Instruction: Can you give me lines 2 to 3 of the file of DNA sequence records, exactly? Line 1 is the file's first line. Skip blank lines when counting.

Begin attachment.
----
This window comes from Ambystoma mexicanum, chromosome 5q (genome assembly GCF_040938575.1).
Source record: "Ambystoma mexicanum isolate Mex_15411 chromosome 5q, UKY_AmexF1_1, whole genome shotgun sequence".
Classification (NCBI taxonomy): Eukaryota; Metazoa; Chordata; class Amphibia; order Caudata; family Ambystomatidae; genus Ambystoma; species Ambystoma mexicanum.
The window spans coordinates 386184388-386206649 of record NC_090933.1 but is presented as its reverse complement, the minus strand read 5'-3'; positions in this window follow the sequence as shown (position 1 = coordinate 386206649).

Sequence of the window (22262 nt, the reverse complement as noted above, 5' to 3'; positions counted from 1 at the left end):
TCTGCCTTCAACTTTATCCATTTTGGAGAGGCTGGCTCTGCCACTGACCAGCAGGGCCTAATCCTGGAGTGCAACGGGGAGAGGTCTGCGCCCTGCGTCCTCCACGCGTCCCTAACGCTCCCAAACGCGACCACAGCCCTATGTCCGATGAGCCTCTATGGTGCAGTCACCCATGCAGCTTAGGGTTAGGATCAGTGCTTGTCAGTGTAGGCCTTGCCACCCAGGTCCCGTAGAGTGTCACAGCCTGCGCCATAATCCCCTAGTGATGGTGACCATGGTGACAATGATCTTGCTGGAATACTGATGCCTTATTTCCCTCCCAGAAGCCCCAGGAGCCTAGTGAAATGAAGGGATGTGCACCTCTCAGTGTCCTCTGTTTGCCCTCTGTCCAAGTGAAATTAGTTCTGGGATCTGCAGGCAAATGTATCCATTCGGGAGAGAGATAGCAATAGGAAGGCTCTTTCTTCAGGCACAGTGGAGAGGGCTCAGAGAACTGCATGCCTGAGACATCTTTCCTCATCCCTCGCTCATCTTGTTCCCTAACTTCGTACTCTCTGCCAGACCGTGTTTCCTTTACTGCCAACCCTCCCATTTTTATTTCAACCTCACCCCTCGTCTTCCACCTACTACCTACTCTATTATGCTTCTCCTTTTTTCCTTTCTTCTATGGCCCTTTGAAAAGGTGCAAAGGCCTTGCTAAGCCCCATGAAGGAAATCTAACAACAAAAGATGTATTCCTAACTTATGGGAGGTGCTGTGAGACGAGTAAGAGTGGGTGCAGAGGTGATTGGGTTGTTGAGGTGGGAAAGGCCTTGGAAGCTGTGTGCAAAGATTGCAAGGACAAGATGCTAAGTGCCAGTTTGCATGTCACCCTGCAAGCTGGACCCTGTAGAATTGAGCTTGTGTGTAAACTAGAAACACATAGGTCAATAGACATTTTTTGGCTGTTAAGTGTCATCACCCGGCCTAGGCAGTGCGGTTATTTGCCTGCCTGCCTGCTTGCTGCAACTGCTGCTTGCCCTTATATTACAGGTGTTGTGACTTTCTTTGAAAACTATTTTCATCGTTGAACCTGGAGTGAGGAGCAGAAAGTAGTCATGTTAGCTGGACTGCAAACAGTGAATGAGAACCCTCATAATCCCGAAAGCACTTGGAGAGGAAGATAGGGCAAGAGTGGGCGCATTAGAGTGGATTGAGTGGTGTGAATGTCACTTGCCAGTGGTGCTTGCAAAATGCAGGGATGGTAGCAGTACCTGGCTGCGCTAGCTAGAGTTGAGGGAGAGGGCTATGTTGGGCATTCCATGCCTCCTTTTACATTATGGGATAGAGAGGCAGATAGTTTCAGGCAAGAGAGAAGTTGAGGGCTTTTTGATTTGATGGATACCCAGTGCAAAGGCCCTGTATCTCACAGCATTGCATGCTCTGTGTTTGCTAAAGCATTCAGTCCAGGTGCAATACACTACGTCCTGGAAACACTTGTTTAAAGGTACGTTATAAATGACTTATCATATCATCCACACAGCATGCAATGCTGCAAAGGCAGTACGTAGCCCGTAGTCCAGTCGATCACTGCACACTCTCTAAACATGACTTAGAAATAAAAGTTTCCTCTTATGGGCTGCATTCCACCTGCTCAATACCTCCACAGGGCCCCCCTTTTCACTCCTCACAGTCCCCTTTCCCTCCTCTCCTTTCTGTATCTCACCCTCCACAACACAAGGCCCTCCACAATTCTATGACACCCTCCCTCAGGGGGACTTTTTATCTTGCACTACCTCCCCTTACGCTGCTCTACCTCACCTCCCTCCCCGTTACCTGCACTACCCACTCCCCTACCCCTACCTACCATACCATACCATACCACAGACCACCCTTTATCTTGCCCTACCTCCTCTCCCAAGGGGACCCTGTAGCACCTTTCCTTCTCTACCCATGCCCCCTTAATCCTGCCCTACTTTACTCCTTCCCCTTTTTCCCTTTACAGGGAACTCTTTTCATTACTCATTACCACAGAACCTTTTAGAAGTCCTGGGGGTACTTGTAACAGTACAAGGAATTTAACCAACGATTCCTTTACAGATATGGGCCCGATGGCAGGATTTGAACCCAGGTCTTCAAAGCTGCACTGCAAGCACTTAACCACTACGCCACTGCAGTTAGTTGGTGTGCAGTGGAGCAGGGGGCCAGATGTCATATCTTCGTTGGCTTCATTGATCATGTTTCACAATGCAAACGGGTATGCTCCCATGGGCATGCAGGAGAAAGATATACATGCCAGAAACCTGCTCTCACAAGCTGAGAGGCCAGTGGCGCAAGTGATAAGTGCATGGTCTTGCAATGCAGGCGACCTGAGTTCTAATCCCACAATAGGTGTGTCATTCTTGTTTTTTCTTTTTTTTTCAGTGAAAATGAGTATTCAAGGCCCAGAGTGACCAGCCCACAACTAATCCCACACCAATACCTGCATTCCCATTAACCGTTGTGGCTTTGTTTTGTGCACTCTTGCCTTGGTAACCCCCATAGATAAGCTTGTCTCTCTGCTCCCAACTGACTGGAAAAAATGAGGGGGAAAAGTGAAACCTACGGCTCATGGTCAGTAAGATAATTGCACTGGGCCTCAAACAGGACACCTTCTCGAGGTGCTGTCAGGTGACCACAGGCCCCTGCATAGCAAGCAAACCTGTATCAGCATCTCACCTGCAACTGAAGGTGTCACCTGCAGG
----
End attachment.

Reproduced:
Source record: "Ambystoma mexicanum isolate Mex_15411 chromosome 5q, UKY_AmexF1_1, whole genome shotgun sequence".
Classification (NCBI taxonomy): Eukaryota; Metazoa; Chordata; class Amphibia; order Caudata; family Ambystomatidae; genus Ambystoma; species Ambystoma mexicanum.